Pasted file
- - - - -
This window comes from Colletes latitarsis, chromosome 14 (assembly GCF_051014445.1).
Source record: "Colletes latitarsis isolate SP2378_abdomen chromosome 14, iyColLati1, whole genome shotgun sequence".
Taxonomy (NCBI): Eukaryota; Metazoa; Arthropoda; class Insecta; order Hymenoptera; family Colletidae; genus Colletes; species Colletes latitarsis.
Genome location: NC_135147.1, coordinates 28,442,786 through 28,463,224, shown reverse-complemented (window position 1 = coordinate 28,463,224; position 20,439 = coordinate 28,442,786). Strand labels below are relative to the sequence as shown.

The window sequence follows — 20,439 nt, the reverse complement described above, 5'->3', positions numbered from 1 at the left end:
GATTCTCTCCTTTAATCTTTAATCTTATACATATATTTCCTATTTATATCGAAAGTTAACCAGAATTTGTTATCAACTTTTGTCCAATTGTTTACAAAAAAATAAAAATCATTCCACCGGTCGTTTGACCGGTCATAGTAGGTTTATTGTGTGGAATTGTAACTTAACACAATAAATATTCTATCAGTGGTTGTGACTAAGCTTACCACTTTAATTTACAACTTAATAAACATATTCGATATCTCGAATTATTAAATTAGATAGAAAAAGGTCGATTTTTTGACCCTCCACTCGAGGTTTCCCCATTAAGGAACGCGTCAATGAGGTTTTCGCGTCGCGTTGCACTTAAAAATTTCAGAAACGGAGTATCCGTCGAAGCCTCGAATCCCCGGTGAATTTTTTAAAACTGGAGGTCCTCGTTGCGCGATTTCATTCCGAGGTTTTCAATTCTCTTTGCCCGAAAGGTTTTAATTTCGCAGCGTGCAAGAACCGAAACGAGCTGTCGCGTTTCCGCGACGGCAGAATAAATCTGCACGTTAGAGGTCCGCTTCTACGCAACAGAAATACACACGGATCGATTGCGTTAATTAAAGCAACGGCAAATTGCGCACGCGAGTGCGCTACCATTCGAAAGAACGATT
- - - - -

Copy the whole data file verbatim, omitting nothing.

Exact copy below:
This window comes from Colletes latitarsis, chromosome 14 (assembly GCF_051014445.1).
Source record: "Colletes latitarsis isolate SP2378_abdomen chromosome 14, iyColLati1, whole genome shotgun sequence".
Taxonomy (NCBI): Eukaryota; Metazoa; Arthropoda; class Insecta; order Hymenoptera; family Colletidae; genus Colletes; species Colletes latitarsis.
Genome location: NC_135147.1, coordinates 28,442,786 through 28,463,224, shown reverse-complemented (window position 1 = coordinate 28,463,224; position 20,439 = coordinate 28,442,786). Strand labels below are relative to the sequence as shown.

The window sequence follows — 20,439 nt, the reverse complement described above, 5'->3', positions numbered from 1 at the left end:
GATTCTCTCCTTTAATCTTTAATCTTATACATATATTTCCTATTTATATCGAAAGTTAACCAGAATTTGTTATCAACTTTTGTCCAATTGTTTACAAAAAAATAAAAATCATTCCACCGGTCGTTTGACCGGTCATAGTAGGTTTATTGTGTGGAATTGTAACTTAACACAATAAATATTCTATCAGTGGTTGTGACTAAGCTTACCACTTTAATTTACAACTTAATAAACATATTCGATATCTCGAATTATTAAATTAGATAGAAAAAGGTCGATTTTTTGACCCTCCACTCGAGGTTTCCCCATTAAGGAACGCGTCAATGAGGTTTTCGCGTCGCGTTGCACTTAAAAATTTCAGAAACGGAGTATCCGTCGAAGCCTCGAATCCCCGGTGAATTTTTTAAAACTGGAGGTCCTCGTTGCGCGATTTCATTCCGAGGTTTTCAATTCTCTTTGCCCGAAAGGTTTTAATTTCGCAGCGTGCAAGAACCGAAACGAGCTGTCGCGTTTCCGCGACGGCAGAATAAATCTGCACGTTAGAGGTCCGCTTCTACGCAACAGAAATACACACGGATCGATTGCGTTAATTAAAGCAACGGCAAATTGCGCACGCGAGTGCGCTACCATTCGAAAGAACGATT